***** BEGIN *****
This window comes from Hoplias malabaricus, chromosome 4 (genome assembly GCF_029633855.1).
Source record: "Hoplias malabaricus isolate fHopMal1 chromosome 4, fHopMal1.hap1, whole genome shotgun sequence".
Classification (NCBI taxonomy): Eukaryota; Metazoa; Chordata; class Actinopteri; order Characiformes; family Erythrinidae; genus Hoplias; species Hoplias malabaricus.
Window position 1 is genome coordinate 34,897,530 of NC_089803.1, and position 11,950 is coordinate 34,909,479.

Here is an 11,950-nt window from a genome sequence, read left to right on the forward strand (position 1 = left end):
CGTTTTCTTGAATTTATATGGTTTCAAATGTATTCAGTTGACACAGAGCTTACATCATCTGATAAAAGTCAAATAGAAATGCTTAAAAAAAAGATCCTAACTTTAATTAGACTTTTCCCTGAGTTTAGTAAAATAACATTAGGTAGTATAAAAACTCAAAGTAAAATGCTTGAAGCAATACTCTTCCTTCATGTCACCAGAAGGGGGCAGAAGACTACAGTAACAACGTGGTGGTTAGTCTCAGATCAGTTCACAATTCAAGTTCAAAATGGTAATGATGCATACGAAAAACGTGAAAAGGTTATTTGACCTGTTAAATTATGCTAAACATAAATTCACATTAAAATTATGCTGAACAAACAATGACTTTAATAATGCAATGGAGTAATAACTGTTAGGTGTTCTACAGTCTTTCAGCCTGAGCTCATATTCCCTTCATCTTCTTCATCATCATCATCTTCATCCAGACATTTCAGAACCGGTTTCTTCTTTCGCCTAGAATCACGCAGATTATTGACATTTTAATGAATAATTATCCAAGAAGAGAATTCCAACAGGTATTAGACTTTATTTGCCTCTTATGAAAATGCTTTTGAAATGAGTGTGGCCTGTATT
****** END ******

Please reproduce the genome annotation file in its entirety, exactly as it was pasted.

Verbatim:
This window comes from Hoplias malabaricus, chromosome 4 (genome assembly GCF_029633855.1).
Source record: "Hoplias malabaricus isolate fHopMal1 chromosome 4, fHopMal1.hap1, whole genome shotgun sequence".
Classification (NCBI taxonomy): Eukaryota; Metazoa; Chordata; class Actinopteri; order Characiformes; family Erythrinidae; genus Hoplias; species Hoplias malabaricus.
Window position 1 is genome coordinate 34,897,530 of NC_089803.1, and position 11,950 is coordinate 34,909,479.

Here is an 11,950-nt window from a genome sequence, read left to right on the forward strand (position 1 = left end):
CGTTTTCTTGAATTTATATGGTTTCAAATGTATTCAGTTGACACAGAGCTTACATCATCTGATAAAAGTCAAATAGAAATGCTTAAAAAAAAGATCCTAACTTTAATTAGACTTTTCCCTGAGTTTAGTAAAATAACATTAGGTAGTATAAAAACTCAAAGTAAAATGCTTGAAGCAATACTCTTCCTTCATGTCACCAGAAGGGGGCAGAAGACTACAGTAACAACGTGGTGGTTAGTCTCAGATCAGTTCACAATTCAAGTTCAAAATGGTAATGATGCATACGAAAAACGTGAAAAGGTTATTTGACCTGTTAAATTATGCTAAACATAAATTCACATTAAAATTATGCTGAACAAACAATGACTTTAATAATGCAATGGAGTAATAACTGTTAGGTGTTCTACAGTCTTTCAGCCTGAGCTCATATTCCCTTCATCTTCTTCATCATCATCATCTTCATCCAGACATTTCAGAACCGGTTTCTTCTTTCGCCTAGAATCACGCAGATTATTGACATTTTAATGAATAATTATCCAAGAAGAGAATTCCAACAGGTATTAGACTTTATTTGCCTCTTATGAAAATGCTTTTGAAATGAGTGTGGCCTGTATT